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Is Golf a Rich Man’s Game?

Is golf a rich man's game? Did it go back to being niche sport for the well-off?  Is there hope for the so-called schlubs that don't find themselves in the ranks of the "elite"?  

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Is Golf a Rich Man's Game?

Let's tackle this question head-on.

For starters, no, it isn't.  It might have been in the past, but golf throughout its 500+ year history has been, more or less, for everyone.

I mean, the game was invented by shepherds in the fields of Scotland.

shepherds stick; is golf a rich man's game?

The original 1-wood.  And PW... and putter. (source)

So what do you do, if you're wondering if you can afford to golf?  Well...

  • Buy used gear, even balls
  • Don't spend money on training aids- DIY them
  • Play inexpensive courses, or join discount memberships
  • check
    Walk as much as possible

There are many ways to play golf without breaking the bank.  You just gotta find the deals!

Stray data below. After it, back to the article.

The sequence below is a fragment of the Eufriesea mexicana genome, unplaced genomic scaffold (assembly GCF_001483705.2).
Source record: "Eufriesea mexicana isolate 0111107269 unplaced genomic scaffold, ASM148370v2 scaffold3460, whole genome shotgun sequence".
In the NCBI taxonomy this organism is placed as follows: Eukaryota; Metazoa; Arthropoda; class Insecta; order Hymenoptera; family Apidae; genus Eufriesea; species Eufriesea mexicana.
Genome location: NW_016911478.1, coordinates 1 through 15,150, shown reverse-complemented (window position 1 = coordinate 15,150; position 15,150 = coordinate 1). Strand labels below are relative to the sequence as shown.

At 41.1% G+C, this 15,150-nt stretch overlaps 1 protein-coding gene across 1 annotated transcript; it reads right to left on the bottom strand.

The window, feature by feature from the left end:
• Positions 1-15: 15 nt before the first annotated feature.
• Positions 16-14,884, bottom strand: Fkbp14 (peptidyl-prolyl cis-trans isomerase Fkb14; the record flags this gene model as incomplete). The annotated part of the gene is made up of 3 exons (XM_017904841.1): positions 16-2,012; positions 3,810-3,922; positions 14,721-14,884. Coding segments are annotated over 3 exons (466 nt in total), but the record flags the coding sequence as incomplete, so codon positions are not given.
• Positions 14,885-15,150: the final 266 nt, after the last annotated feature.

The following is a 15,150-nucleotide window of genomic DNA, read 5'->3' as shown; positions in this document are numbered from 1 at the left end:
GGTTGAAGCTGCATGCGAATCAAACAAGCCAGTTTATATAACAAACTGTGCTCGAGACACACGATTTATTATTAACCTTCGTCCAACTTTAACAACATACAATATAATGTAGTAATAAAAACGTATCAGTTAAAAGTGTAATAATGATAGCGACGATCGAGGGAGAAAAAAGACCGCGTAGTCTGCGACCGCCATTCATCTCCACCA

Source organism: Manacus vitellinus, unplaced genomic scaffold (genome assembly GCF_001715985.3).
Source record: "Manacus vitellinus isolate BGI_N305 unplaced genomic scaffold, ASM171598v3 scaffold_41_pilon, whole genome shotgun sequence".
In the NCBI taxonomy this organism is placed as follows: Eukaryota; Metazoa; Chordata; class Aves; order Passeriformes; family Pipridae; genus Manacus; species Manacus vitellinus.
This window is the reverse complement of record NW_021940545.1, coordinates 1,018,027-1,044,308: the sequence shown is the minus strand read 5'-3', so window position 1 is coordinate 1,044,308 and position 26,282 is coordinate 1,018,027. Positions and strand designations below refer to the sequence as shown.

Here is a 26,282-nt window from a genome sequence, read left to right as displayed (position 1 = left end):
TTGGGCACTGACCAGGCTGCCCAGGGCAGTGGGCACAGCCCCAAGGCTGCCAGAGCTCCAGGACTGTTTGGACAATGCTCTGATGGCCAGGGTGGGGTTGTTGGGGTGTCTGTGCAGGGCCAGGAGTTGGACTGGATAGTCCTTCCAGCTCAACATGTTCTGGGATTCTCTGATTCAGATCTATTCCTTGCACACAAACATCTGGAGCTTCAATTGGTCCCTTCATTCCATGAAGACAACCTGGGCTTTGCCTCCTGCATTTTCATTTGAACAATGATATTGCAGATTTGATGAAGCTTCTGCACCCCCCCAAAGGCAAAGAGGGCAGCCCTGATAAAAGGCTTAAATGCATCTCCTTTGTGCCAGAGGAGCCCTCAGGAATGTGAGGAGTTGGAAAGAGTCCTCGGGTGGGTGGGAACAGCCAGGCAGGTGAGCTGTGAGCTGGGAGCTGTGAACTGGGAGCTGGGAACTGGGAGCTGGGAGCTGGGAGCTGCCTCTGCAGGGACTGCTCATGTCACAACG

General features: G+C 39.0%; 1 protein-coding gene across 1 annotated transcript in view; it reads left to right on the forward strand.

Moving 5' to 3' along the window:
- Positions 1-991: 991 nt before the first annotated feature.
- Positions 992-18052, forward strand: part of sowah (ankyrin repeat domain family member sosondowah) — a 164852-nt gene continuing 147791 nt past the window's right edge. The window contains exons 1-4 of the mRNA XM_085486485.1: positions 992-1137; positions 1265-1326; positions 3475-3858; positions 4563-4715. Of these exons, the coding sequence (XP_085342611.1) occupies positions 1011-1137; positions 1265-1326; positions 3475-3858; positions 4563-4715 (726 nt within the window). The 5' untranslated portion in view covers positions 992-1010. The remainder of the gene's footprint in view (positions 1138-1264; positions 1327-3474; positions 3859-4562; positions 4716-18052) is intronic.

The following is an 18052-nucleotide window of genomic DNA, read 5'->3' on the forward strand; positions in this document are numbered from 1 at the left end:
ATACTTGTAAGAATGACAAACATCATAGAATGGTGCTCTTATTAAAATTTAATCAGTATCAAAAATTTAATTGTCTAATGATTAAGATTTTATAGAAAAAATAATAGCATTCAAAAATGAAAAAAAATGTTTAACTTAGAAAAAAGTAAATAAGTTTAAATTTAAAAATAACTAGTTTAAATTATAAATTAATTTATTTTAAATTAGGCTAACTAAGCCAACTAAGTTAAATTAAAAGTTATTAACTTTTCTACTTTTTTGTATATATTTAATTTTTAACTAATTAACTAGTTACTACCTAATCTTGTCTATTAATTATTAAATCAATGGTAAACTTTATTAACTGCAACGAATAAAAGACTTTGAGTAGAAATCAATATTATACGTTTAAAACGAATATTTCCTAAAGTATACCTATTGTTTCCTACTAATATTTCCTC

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Buy Used Gear

Look, I offer a custom club fitting and building experience, and I don't believe I'm trying to gouge anyone with it, because I don't like to waste time (and money) on the BS.

I offer premium golf shafts (Penley) in my online golf store.

But above it all, I'm a realist.  That's why I spend so much time looking at, and telling you about, alternatives.  Things like: 

Stuff like that.  

If you ever ask me "is golf a rich man's sport?", my resounding answer would be "NO", and I'd find ways to help.  

It's what I do.

You see, when it comes to running a business, one of the lessons I've heard repeatedly is "you're not running a charity".  That may be true, but if I can't help you when you may be a little down on your luck, why would you come to me when you can?

I look at a business more like a relationship.  You're helping me when you buy from me, or tell me when I'm doing good.  I'm helping you play better golf, either with simple tips or fitting and building custom golf clubs for you.  How we get there isn't as important as getting you there.

So buying used gear is a completely viable option for those that don't want to spend a lot on golf clubs.  There are a few guidelines for it:

  • For drivers, anything around 5-6 years old is OK to play
  • For irons and wedges, you can go back farther, to 10 or so years old.
  • Look for wear on the grooves; if you can hear a "click" when you run your thumbnail up and down the face, the grooves are good to go.